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Supporting Sustainable Communities through Health Impact Assessments

By Katrina Forrest

Poor health is not only physically and emotionally taxing for individuals, but there are important economic implications—these include increased costs to the healthcare system associated with the diagnosis and treatment of chronic conditions and lost time and productivity in the workforce.  While access to quality healthcare is without question a necessity, prevention is key.

Research indicates that there are a myriad of factors outside of the traditional health scope that shape health-related behaviors.  If we are to promote health and prevent disease, we must carefully consider and analyze all of the factors that impact health outcomes.  Economic sectors such as housing, transportation and agriculture can have profound impacts on the health and well-being of individuals and communities and yet these impacts are often not sufficiently evaluated.

As the District of Columbia continues to grow, with new development projects emerging every day, it is imperative that we assess how these projects positively or negatively affect the health of our residents.  By utilizing health impact assessments, we are able to better understand and identify the potentially significant unknown, unrecognized or unexpected health effects of policies, plans and projects across diverse economic sectors.

Health impact assessments rely on quantitative, qualitative and participatory techniques, to determine health impacts, the distribution of those impacts within communities and identify mitigation strategies to address adverse effects.  For example, in Washington State, legislation was enacted in 2007 to require a health impact assessment to examine the impact of a bridge replacement project on air quality, carbon emissions and other public health issues.

Recognizing the value of this tool, Councilmember Grosso introduced the Health Impact Assessment Program Establishment Act of 2015 .  This legislation establishes a health impact assessment program within the Department of Health to ensure that we are properly evaluating the potential health effects of construction and development projects on our residents and the communities they call home.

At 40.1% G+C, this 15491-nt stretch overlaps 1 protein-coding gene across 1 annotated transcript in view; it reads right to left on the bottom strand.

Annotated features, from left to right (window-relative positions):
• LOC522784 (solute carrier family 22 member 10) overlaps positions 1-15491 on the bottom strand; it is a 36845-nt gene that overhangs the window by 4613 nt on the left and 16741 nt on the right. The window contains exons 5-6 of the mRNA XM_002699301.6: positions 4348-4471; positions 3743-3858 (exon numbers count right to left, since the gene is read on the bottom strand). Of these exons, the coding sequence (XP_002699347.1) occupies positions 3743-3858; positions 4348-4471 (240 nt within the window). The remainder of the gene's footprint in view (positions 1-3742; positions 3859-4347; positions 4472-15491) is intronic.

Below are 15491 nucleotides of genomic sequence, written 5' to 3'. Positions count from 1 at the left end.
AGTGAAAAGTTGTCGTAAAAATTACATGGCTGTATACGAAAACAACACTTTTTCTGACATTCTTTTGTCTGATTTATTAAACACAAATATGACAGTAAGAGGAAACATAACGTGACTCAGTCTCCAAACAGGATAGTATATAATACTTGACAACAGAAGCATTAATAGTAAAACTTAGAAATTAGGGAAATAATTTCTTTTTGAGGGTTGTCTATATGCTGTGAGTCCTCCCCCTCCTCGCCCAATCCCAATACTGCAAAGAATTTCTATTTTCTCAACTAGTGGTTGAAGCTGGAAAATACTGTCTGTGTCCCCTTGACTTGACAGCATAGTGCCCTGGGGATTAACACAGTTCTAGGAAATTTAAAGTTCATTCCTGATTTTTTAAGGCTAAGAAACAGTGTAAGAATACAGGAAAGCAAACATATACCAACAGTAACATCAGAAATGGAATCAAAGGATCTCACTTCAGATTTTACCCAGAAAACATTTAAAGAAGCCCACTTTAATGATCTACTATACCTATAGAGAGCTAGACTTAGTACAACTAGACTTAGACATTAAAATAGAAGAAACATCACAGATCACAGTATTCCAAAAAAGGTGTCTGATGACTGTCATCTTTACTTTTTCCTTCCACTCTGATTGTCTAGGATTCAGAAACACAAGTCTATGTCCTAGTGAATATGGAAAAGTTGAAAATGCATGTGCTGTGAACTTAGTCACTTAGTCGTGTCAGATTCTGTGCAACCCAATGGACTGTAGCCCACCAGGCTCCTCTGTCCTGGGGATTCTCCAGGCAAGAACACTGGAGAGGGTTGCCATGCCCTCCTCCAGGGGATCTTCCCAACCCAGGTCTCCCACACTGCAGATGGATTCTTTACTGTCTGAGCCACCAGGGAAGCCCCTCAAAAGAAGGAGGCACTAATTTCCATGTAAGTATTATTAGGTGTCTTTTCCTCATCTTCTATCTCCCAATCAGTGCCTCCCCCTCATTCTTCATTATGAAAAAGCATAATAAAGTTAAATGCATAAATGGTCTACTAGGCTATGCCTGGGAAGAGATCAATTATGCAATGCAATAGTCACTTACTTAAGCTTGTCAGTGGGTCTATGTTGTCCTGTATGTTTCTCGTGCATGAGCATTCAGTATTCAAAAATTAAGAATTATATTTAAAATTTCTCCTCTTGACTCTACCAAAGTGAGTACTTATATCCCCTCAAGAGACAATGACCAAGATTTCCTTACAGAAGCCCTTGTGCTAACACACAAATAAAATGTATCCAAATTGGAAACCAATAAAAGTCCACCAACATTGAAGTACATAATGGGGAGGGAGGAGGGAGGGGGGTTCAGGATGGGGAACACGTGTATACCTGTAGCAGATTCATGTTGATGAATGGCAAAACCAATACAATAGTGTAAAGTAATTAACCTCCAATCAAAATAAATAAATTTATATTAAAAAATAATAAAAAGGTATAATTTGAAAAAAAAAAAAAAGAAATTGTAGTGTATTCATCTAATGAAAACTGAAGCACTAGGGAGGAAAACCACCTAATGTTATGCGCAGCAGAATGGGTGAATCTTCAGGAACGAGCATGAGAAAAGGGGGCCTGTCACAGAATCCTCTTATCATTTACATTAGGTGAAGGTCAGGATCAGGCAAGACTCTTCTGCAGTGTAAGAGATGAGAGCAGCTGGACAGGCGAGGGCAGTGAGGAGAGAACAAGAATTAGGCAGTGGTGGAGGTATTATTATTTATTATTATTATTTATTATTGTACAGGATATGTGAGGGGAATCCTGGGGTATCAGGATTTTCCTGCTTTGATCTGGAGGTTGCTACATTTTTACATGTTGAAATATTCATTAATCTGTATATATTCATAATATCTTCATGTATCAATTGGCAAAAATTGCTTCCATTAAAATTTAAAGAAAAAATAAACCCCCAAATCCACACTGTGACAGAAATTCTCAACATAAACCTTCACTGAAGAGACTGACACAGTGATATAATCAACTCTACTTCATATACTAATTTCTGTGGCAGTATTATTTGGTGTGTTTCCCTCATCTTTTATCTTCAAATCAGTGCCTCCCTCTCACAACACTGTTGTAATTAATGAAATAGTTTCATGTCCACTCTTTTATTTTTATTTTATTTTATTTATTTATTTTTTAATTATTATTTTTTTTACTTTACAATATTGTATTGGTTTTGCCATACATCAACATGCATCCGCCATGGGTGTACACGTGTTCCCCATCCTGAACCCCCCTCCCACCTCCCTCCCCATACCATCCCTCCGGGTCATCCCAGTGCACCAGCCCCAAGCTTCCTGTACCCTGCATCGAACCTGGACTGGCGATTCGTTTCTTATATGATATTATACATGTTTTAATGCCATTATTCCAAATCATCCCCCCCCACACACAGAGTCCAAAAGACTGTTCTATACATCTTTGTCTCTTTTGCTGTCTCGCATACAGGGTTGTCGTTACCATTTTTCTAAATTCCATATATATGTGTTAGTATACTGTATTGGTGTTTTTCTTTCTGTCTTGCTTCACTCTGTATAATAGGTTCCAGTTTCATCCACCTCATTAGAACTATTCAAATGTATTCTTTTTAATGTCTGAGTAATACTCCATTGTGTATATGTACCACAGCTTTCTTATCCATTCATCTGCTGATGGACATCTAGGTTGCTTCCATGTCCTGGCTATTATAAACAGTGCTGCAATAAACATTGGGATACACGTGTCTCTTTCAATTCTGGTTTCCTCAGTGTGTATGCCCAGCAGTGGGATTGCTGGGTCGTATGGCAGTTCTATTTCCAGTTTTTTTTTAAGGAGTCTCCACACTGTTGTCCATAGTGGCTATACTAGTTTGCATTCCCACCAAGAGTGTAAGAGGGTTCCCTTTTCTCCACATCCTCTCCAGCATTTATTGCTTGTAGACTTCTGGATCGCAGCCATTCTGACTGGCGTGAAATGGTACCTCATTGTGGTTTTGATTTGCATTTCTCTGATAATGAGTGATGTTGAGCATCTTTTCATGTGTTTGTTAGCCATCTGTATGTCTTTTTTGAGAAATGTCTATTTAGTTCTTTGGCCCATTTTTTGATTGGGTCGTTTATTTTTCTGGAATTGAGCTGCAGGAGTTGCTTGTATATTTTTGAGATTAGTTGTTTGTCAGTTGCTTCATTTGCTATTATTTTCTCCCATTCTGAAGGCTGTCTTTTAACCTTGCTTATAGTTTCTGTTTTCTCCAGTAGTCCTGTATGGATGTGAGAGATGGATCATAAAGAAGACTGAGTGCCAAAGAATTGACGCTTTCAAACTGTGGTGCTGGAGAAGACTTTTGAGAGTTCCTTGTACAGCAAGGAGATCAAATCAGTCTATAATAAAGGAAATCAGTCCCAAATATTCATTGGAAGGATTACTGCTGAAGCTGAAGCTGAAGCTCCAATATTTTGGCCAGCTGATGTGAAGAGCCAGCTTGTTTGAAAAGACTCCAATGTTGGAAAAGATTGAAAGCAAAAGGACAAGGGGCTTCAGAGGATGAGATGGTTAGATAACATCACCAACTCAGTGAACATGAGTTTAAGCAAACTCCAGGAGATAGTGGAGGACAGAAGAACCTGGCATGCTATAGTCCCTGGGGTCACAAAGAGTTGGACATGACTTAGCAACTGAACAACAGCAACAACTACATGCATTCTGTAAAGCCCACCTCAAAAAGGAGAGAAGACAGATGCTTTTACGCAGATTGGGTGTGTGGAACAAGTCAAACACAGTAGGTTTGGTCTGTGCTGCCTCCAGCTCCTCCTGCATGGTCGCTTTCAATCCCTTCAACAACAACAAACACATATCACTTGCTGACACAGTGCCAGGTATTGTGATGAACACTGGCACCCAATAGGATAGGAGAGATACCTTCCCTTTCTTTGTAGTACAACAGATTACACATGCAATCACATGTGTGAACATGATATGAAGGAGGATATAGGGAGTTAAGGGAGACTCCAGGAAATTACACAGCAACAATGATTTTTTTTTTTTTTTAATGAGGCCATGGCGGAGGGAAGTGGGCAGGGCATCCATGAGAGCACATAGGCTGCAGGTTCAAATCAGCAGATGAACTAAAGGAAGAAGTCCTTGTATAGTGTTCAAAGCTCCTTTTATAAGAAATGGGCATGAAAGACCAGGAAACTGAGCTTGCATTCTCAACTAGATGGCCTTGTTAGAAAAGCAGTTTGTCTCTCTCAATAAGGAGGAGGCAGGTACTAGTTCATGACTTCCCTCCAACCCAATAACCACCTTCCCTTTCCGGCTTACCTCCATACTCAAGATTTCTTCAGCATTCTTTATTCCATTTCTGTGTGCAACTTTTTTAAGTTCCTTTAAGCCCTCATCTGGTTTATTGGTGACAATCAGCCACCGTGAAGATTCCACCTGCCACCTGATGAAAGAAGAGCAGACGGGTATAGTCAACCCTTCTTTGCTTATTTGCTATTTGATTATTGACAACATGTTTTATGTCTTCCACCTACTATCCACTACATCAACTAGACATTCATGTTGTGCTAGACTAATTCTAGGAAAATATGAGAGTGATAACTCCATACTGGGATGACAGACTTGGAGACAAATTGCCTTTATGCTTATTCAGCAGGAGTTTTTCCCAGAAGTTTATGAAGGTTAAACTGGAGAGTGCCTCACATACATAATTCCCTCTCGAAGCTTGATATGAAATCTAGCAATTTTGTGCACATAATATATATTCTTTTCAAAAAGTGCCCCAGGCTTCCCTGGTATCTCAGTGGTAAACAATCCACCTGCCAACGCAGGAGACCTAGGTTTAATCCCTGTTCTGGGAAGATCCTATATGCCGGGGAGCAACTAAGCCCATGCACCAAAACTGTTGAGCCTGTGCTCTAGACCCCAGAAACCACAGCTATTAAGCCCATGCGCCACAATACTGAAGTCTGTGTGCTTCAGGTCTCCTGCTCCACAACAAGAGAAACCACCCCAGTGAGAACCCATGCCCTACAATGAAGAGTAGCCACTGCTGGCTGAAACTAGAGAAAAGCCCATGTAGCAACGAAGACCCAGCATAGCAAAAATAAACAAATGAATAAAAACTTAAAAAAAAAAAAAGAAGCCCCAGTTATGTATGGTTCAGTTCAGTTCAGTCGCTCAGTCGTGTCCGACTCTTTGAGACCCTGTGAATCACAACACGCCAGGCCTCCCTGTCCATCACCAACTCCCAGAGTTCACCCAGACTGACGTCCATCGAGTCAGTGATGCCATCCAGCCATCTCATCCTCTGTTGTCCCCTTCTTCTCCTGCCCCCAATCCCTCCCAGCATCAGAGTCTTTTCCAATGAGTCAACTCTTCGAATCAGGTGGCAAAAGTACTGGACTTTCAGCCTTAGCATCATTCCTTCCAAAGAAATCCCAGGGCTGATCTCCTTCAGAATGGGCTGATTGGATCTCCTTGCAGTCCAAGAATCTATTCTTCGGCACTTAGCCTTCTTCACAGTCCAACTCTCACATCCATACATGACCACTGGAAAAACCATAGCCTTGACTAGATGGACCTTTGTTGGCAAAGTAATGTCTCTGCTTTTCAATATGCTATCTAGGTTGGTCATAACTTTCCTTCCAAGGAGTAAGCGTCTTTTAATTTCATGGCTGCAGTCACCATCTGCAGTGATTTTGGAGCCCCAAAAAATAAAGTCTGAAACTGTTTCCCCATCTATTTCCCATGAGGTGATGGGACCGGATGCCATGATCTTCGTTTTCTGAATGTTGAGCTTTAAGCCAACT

Implementing this comprehensive approach here in D.C. would help to promote sustainable development, improve and reduce health inequities, encourage cross-sectoral collaboration, and inspire a greater appreciation for public health in the policymaking process.   Grosso is committed to improving the health and wellness of every D.C. resident and this legislation is a critical step to accomplish that goal.

*This post is part of an ongoing series of posts by Councilmember Grosso’s staff to support professional development. All posts are approved and endorsed by Councilmember Grosso.



Despite The Streetcar, D.C. Plans To Replace H Street Bridge

The Hopscotch Bridge connects H Street NE to North Capitol Street while crossing over Amtrak tracks behind Union Station. D.C. officials say it will have to replaced within five years. Photo:

The Hopscotch Bridge connects H Street NE to North Capitol Street while crossing over Amtrak tracks behind Union Station. D.C. officials say it will have to replaced within five years. Photo:

It was two years ago that D.C. officials decided to route a planned streetcar line over the H Street Bridge, allowing for a connection to Union Station. But now they say that the bridge will have to be fully replaced within five years, likely forcing the city to reroute the H Street streetcar line it hopes to start running this year.

The 2.4-mile streetcar route runs up and down H Street and Benning Road NE, and in 2011 city officials decided to run streetcars up and over the bridge — colloquially known as the Hopscotch Bridge — in order to connect to Union Station. But officials with the D.C. Department of Transportation say those tracks will be temporary, and will come down when the city starts replacing the bridge within the next three to five years.

"We always knew that this would be a temporary entrance into Union Station," said Nic Nicholson, DDOT's chief engineer, at a D.C. Council hearing on Friday. "At such time as we could coordinate and replace the bridge, we would have a temporary measure for streetcar as we replace the Hopscotch Bridge."

"We're doing the minimal in that track placement to get service going with the full intention of coming back within the next three to five years and replacing the bridge," he added.

During the hearing, Council member David Grosso (I-At Large) worried that the eventual replacement would only lead to more frustration among H Street residents, who have dealt with streetcar-related construction since 2008.

"My feeling and my fear with this project is that if we don't do it in a systemic, laid-out and planned way, I'm afraid that we're going to lose the faith of the people in getting this done right. This is not a great start," he said.

Nicholson said Amtrak's changing plans for an expanded Union Station and a new high-speed rail line complicated DDOT's original expectation that it could punch a hole through the base of the bridge and avoid running the streetcar over it.

"Once Amtrak started planning and revising its master plan to accommodate that, what came into conflict was our initial plans for our connection of streetcars to Union Station," he said.

The DDOT officials said that the Benning Road Bridge over Kingman Lake and the Anacostia River will also have to replaced, but no streetcar tracks have been placed on that portion of the road for a planned connection to neighborhoods east of the river.